The Women at Noon series was created to provide an open forum for students, faculty and community members to discuss and educate themselves on a wide variety of women’s issues.
The series is held at noon every Wednesday in room 228 of the Lory Student Center.
The Women at Noon programs cover a variety of topics, ranging from Weaving in the Lives of Guatemalan Women, to Religious Perspectives on Domestic Violence.
The main goal of the program is to “serve [the] community with women as a focus and to enhance understanding of women’s issues,” said Karen Wedge, director of the Office of Women’s Programs and Studies. “There are a lot of different women on campus, a lot of different ways to think about things and a lot of different things to think about.”
Women at Noon began in 1974 as a brown-bag lunch event to support returning adult women learners to the campus. Shortly thereafter, the core group of about 35 women decided to open their lectures to the whole campus. Since that time, more than 600 programs have been offered, averaging 10 to 12 a semester.
“We’ve run the gamut of trends and issues of interest over time. But they all have had women as the focus,” Wedge said. While there has been the occasional male presenter, Wedge feels that it is important to have one hour a week when people have the opportunity to see and hear a female presenter.
However, Wedge is quick to add that while the focus may be on women and women’s issues, men are more than welcome to attend. She also says that many of the men who have attended in the past have greatly enjoyed the presentations.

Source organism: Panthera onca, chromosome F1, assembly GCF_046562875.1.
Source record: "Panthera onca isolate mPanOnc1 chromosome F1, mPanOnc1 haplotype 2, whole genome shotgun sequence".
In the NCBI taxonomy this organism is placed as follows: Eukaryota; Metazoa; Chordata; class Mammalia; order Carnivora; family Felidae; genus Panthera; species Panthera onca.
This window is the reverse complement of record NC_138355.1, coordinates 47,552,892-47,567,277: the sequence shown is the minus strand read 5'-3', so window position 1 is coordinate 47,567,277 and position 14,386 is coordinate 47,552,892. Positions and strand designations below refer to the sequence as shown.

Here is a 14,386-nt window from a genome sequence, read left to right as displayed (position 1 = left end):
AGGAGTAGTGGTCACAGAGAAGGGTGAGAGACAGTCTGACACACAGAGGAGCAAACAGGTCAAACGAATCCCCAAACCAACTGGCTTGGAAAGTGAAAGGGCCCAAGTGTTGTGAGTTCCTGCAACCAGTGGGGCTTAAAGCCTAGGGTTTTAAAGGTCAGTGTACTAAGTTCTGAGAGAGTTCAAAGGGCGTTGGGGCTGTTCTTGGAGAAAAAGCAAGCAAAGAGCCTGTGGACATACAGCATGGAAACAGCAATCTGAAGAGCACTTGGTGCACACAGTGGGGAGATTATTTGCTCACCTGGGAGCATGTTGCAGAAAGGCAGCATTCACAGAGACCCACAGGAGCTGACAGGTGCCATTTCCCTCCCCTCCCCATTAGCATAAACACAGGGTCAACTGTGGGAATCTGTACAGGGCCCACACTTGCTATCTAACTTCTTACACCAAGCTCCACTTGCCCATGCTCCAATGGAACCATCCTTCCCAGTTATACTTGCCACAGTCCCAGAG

The most recent Women at Noon event was a screening of the video, “Women of Mystery: Three Writers Who Forever Changed Fiction.” The film is a documentary about three contemporary mystery novelists: Marcia Muller, Sue Grafton and Sara Paretsky. The event drew a crowd of about 40 women, including many faculty and community members.
“I enjoyed this very much. It was wonderful,” said Kathleen Ivy-Althoff, a counselor with Resources for Disabled Students. “I came because I’m interested in writing and in mysteries as a genre. It’s nice to be able to come to something that seems interesting to me.”
The size and make-up of the audience for any given Women at Noon event changes dramatically with the topic being presented, Wedge said. Presentations featuring authors, health issues and relational issues tend to draw the largest crowds.
“We don’t make a decision on a program based on the size of the audience it will attract,” Wedge said. “We aim for a diversity of subjects, to show the many different aspects of being a woman in this world.”
-Edited by Shandra Jordan, Colleen Buhrer and Ben Koerselman